The versatility of rice cakes

The versatility of rice cakes

During the low-fat diet hype of the 1990s, rice cakes skyrocketed in popularity. 

Not just low fat, they’re also a low carb, low calorie and low cost snack option to replace more calorie dense foods like crisps and potato-based foods. And when the rise of gluten avoidance became mainstream, rice cakes were marketed as an alternative to bread – albeit without the same soft, irresistible texture.

Over the years, rice cakes have held their own in a crowded health food market, competing for valuable shelf space against other alternatives like crackers and crispbreads. To stay competitive, producers have diversified the original rice cake offering – by bringing new flavours (sweet and savoury) to market. 

But when you peel back the added flavours, fun packaging and clever advertising…aren’t we just talking about grains of rice?

Well, yes – but the humble rice cake has a long history

Rice is rice. But while rice cakes have come to the forefront of health food marketing, they’ve actually been around for longer than you think – and they’re a core part of diets in some cultures around the world.

The general concept of a rice cake has been around for as long as rice has existed – more than 7,000 years

And although the origin of rice dates back as far as China 2800 BC, it was during the Nara Period when China had a big influence on Japanese culture. It was during this time that rice-based cakes called ‘mochi’ were eaten by the upper classes. In the centuries after, rice cakes went from being treats for society’s most privileged, to being sold by roadside vendors and enjoyed at festivals alongside fish and vegetables. 

Today, rice cakes continue to move with the times. Novel flavours make them a tasty snack for the masses, and their robust design makes even the plainest rice cake an excellent vehicle for a wide range of personalised toppings.  

And in some cultures, rice cakes are…well, rice cakes.

It’s popular in Chinese culture to celebrate the New Year with sticky rice balls, rice sweets and a rice cake: steamed rice mixed with sugar, milk, fat and different paste flavourings to suit the palate, before being boiled, fried or baked.

Now, rice cakes are taking on new responsibilities 

What happens when you partner rice cakes with technology?

You save lives. 

Yes – really. 

A team at the Swiss Federal Institute of Technology (EPFL) have used rice cakes to create an edible drone.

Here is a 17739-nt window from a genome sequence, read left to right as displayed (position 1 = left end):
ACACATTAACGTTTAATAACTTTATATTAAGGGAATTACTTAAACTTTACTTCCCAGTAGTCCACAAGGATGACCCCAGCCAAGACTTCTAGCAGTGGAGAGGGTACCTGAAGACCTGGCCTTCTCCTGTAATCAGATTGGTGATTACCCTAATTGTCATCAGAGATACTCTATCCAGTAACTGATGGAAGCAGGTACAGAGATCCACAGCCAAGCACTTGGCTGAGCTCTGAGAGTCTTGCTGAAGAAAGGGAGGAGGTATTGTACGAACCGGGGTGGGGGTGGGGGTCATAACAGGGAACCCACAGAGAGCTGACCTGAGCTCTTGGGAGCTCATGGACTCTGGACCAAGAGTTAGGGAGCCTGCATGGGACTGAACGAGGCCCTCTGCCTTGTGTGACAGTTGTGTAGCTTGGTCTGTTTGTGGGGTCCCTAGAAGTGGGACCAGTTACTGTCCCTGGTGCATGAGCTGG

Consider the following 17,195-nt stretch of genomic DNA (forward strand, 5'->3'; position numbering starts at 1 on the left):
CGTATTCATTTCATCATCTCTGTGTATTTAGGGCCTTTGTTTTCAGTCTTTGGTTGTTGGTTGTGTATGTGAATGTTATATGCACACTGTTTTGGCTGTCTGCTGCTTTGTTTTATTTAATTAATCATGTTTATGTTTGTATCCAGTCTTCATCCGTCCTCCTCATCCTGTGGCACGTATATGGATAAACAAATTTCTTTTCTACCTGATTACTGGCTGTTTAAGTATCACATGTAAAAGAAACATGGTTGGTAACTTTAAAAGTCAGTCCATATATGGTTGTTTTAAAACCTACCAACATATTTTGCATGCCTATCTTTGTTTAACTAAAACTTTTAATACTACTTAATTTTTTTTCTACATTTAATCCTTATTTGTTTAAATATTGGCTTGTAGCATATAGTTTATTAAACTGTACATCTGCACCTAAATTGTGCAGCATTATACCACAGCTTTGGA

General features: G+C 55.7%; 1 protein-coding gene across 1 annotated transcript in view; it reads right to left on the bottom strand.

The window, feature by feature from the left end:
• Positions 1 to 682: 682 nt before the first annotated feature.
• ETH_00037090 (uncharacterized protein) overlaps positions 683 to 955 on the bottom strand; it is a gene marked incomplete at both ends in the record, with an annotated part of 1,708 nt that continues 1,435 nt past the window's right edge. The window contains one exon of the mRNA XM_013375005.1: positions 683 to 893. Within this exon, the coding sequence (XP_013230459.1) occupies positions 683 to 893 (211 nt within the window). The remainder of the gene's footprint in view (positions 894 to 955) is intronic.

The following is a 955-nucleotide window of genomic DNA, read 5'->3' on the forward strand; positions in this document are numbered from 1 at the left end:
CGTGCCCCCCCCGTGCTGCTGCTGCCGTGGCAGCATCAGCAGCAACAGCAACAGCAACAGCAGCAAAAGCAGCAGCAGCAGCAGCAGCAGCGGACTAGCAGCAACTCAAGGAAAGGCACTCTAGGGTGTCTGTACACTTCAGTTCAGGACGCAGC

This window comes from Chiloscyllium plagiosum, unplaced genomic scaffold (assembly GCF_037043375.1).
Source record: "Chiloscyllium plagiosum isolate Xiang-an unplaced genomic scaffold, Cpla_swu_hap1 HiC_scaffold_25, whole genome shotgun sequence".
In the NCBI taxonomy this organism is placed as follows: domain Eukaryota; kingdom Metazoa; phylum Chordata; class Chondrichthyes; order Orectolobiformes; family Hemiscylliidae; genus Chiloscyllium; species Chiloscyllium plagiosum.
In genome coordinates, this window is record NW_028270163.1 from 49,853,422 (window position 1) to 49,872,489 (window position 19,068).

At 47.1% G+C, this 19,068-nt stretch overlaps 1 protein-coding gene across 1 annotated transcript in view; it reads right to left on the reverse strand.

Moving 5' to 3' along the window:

It’s part of a wider project about edible robots for humans and animals, called RoboFood. Used in emergency situations, drones can deliver vital food and medicine to remote locations; and as well as carrying supplies, an edible drone offers a caloric boost to the recipient, maximising valuable flight weight.

Using a laser cutter, round shapes are cut from rice cakes and connected together using gelatin to create rectangular wings – making them robust enough for flight. And those wings account for 300 calories per 70cm.

As each drone flight would only be a one way trip, the EPFL team is determined to make the drones as environmentally friendly and nutritious as possible. And an edible drone offers a logical solution: reducing any debris left from each flight and increasing the nutritional load. The team are also looking at how they could replace other parts of the drone with something edible to increase the nutritional value even more.

The project lead, Bokeon Kwak, told IEEE Spectrum

“We can expand the design criteria to contain higher calories by using fat-based material—for example, edible wax; fat has higher calories per gram than proteins and carbohydrates. On the other hand, containing more calories also implies the increase of structural weight, which is a price we need to pay toward higher calories.”

Demand for rice cakes continues to rise

Innovative experiments aside, the future for rice cakes as part of daily diets looks bright. 

In 2022, the global rice cake market was worth USD $519 million. Growing at a CAGR of 4.33%, it’s expected to reach $729.52 million by 2030. 

Our world population is growing too. By 2050, the global population is set to reach 9.7 billion people, all of whom need to be fed. Rice is known as a cost effective source of nutrition – and in the right conditions, growing rice is relatively straightforward.

It does, however, take significant resources. A kilo bag of rice takes about 2,500 litres of water to make it to your cupboard – which is a major challenge in a world that’s facing unpredictable weather conditions and rising temperatures.

Rice is grown in warm, waterlogged fields known as ‘paddies’ and farmers flood the paddies during the growing season. Although this creates ideal conditions for rice to grow, it uses a huge amount of water – about a third of the world’s irrigation water, in fact. And this practice also creates perfect conditions for microbes that release methane into the atmosphere, damaging the ozone layer and contributing to global warming. 

One possible solution is to rely more heavily on high-yielding aerobic rice varieties. These grow in non-flooded, upland conditions, and require less water to thrive.  

But more research is needed to protect rice production – and ensure that our snack bags remain well stocked with nutritious, delicious, and highly convenient rice cakes. 

Do you like rice cakes?

Love them? No – eating a rice cake is like eating cardboard? Depends on the flavour?

Join us at InFlavour 2024 to get ahead of the curve with the latest market segment developments in F&B. We can’t wait to see you there. 

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